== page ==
A high-frequency circuit according to the present disclosure includes a first high-frequency device, a second high-frequency device electrically connected to the first high-frequency device, and a matching circuit connected between the first high-frequency device and the second high-frequency device. At least one of the first high-frequency device and the second high-frequency device includes a variable device and has a changeable operating frequency. The matching circuit includes at least one variable device capable of performing impedance matching in accordance with operating frequencies of the first high-frequency device and the second high-frequency device.

The above configuration includes the first high-frequency device, the second high-frequency device electrically connected to the first high-frequency device, and the matching circuit connected between the first high-frequency device and the second high-frequency device. At least one of the first high-frequency device and the second high-frequency device includes a variable device and has a changeable operating frequency. The matching circuit includes at least one variable device capable of performing impedance matching in accordance with operating frequencies of the first high-frequency device and the second high-frequency device. Accordingly, it is possible to reliably perform impedance matching by using the variable device in the matching circuit even if the operating frequency of the first high-frequency device and/or the operating frequency of the second high-frequency device vary. In addition, it is possible to minimize a transmission loss between the first high-frequency device and the second high-frequency device.

In the high-frequency circuit according to the present disclosure, at least one of the first high-frequency device and the second high-frequency device can be a variable filter.

In the above configuration, since at least one of the first high-frequency device and the second high-frequency device is a variable filter, it is possible to cause an operating frequency to vary by using the first high-frequency device and/or the second high-frequency device. Even if the operating frequency varies, it is possible to reliably perform impedance matching by using the variable device in the matching circuit. In addition, it is possible to minimize a transmission loss between the first high-frequency device and the second high-frequency device.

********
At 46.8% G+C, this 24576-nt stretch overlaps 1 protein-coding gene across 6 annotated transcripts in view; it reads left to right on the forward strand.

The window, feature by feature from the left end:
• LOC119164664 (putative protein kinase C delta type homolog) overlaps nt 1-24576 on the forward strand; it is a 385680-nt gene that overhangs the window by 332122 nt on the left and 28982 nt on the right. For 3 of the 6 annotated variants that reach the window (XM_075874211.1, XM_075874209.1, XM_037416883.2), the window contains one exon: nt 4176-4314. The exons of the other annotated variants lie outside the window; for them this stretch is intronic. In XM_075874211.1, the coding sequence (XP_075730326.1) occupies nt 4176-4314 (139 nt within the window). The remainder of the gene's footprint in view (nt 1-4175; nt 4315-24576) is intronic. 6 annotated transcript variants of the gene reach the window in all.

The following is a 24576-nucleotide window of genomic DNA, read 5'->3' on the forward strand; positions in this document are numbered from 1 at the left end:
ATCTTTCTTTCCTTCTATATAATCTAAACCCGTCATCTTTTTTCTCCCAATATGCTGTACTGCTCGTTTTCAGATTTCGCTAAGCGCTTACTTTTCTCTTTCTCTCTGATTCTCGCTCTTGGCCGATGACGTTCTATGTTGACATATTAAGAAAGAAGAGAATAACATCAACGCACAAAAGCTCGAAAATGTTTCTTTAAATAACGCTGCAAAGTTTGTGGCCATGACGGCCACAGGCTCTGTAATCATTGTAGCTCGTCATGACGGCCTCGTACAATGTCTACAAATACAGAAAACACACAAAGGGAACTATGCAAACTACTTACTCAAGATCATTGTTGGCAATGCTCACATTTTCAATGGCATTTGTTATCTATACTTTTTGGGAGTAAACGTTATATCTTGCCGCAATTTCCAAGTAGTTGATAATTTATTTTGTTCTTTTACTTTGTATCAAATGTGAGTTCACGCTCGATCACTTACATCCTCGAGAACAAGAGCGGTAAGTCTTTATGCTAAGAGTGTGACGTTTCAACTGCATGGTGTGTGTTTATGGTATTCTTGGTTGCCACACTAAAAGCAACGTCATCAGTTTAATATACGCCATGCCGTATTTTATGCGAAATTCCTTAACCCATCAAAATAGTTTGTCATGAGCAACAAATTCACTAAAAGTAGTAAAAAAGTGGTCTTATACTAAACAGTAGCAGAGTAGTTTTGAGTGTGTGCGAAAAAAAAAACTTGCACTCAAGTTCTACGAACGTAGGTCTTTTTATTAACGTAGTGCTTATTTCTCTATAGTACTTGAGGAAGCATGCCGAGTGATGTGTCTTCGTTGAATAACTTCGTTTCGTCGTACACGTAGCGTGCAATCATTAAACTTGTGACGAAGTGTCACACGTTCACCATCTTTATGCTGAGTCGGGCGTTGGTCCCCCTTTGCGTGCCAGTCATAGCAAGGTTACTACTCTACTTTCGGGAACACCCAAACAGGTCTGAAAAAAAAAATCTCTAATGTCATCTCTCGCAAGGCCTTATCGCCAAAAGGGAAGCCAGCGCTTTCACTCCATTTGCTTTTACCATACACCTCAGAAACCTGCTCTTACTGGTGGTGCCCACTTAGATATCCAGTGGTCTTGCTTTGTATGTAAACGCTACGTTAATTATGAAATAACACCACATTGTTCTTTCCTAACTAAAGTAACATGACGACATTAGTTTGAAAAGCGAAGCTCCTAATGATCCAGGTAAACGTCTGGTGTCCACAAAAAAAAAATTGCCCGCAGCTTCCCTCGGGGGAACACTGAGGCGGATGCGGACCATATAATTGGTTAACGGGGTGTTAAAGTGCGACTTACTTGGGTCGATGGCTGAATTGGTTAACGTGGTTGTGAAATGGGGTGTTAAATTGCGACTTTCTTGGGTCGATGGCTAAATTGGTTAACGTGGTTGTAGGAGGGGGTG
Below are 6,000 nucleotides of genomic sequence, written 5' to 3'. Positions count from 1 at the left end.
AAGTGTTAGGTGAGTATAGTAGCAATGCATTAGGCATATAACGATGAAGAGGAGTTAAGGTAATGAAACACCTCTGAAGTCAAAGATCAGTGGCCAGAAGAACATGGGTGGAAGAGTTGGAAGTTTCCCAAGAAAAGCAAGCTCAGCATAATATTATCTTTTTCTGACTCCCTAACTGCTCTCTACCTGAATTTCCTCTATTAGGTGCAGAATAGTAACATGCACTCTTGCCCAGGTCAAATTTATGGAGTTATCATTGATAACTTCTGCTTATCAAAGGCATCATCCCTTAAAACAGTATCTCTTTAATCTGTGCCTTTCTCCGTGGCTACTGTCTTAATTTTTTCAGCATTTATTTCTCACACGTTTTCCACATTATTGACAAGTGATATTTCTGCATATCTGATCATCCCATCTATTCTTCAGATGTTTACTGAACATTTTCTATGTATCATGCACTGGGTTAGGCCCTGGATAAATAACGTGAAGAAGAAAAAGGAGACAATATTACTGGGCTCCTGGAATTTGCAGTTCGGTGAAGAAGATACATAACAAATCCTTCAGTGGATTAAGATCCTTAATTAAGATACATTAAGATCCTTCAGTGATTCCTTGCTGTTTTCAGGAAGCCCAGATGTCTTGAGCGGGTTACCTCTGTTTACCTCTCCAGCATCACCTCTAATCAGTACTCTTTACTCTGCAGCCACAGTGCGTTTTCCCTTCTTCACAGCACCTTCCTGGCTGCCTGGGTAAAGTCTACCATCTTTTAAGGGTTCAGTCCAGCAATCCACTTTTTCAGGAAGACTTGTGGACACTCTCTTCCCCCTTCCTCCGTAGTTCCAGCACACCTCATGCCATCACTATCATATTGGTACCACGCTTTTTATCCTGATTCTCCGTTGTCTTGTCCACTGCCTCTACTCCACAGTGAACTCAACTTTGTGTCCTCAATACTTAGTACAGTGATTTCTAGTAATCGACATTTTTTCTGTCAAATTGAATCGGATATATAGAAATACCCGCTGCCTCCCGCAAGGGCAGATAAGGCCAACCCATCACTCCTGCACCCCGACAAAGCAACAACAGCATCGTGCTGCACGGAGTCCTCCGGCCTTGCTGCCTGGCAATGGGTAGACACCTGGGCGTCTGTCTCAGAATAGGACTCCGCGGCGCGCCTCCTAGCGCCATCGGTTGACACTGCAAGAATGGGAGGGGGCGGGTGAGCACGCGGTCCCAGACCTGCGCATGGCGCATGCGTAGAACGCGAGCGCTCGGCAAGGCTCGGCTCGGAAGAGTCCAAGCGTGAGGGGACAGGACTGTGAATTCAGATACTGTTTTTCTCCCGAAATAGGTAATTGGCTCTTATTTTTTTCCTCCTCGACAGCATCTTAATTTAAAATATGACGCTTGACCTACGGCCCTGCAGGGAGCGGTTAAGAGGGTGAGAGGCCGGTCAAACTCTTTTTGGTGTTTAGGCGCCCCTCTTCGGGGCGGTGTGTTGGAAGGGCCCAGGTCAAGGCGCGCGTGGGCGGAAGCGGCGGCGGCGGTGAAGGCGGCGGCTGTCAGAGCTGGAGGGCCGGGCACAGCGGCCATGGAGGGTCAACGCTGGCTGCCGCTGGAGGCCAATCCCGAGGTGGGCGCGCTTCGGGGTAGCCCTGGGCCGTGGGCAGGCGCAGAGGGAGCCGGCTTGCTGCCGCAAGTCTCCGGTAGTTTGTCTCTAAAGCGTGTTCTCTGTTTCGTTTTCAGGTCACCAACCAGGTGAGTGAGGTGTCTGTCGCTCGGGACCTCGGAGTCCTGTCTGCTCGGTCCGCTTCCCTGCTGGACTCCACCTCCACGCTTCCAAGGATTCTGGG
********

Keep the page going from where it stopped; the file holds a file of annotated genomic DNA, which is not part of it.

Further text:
In the high-frequency circuit according to the present disclosure, the first high-frequency device can be a variable filter, and the second high-frequency device can be a power amplifier.

In the above configuration, since the first high-frequency device is a variable filter and the second high-frequency device is a power amplifier, even if the operating frequencies of the power amplifier and the variable filter vary, it is possible to reliably perform impedance matching by using the variable device in the matching circuit and to suppress the variation in signals output from the power amplifier.

A transmission and reception circuit according to the present disclosure includes two high-frequency circuits that are connected to the first high-frequency device, and each of the high-frequency circuits is the above-described high-frequency circuit.

The first high-frequency device is a wide-band circulator.

An antenna is connected to the first high-frequency device.

One of the high-frequency circuits functions as a transmitter circuit, and the other of the high-frequency circuits functions as a receiver circuit.

In the above configuration, two high-frequency circuits are connected to the first high-frequency device, and each of the high-frequency circuits is the above-described high-frequency circuit. The first high-frequency device is a wide-band circulator. An antenna is connected to the first high-frequency device. One of the high-frequency circuits functions as a transmitter circuit, and the other of the high-frequency circuits functions as a receiver circuit. Accordingly, even if the antenna is shared between the transmitter circuit and the receiver circuit, it is possible to reliably perform impedance matching in accordance with the variation in the operating frequency of the variable filter and to suppress degradation in reception characteristics.

The above configuration includes a first high-frequency device, a second high-frequency device electrically connected to the first high-frequency device, and a matching circuit connected between the first high-frequency device and the second high-frequency device. At least one of the first high-frequency device and the second high-frequency device includes a variable device and has a changeable operating frequency. The matching circuit includes at least one variable device capable of performing impedance matching in accordance with the operating frequencies of the first high-frequency device and the second high-frequency device. Accordingly, it is possible to reliably perform impedance matching by using the variable device in the matching circuit even if the operating frequency of the first high-frequency device and/or the operating frequency of the second high-frequency device vary. In addition, it is possible to minimize a transmission loss between the first high-frequency device and the second high-frequency device.